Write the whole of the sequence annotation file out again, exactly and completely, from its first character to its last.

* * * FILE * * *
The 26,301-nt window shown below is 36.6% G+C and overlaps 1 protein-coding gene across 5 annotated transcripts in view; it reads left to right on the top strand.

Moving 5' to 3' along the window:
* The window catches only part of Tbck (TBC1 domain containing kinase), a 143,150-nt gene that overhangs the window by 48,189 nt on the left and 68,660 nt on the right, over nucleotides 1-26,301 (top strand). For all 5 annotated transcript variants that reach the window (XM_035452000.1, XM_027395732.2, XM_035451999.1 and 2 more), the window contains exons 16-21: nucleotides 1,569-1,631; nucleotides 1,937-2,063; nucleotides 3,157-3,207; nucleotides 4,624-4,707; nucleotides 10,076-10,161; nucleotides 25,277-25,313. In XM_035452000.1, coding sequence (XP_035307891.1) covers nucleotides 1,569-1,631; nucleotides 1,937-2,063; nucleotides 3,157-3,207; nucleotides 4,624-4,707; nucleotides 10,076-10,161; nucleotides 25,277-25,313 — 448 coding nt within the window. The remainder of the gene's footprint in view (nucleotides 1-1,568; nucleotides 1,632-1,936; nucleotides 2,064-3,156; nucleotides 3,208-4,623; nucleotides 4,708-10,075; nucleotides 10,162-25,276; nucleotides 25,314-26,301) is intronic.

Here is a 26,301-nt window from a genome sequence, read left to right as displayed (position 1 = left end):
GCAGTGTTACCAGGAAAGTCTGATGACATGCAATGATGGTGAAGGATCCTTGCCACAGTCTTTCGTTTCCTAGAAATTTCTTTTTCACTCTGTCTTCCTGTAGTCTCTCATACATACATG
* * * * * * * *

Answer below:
The 26,301-nt window shown below is 36.6% G+C and overlaps 1 protein-coding gene across 5 annotated transcripts in view; it reads left to right on the top strand.

Moving 5' to 3' along the window:
* The window catches only part of Tbck (TBC1 domain containing kinase), a 143,150-nt gene that overhangs the window by 48,189 nt on the left and 68,660 nt on the right, over nucleotides 1-26,301 (top strand). For all 5 annotated transcript variants that reach the window (XM_035452000.1, XM_027395732.2, XM_035451999.1 and 2 more), the window contains exons 16-21: nucleotides 1,569-1,631; nucleotides 1,937-2,063; nucleotides 3,157-3,207; nucleotides 4,624-4,707; nucleotides 10,076-10,161; nucleotides 25,277-25,313. In XM_035452000.1, coding sequence (XP_035307891.1) covers nucleotides 1,569-1,631; nucleotides 1,937-2,063; nucleotides 3,157-3,207; nucleotides 4,624-4,707; nucleotides 10,076-10,161; nucleotides 25,277-25,313 — 448 coding nt within the window. The remainder of the gene's footprint in view (nucleotides 1-1,568; nucleotides 1,632-1,936; nucleotides 2,064-3,156; nucleotides 3,208-4,623; nucleotides 4,708-10,075; nucleotides 10,162-25,276; nucleotides 25,314-26,301) is intronic.

Here is a 26,301-nt window from a genome sequence, read left to right as displayed (position 1 = left end):
GCAGTGTTACCAGGAAAGTCTGATGACATGCAATGATGGTGAAGGATCCTTGCCACAGTCTTTCGTTTCCTAGAAATTTCTTTTTCACTCTGTCTTCCTGTAGTCTCTCATACATACATG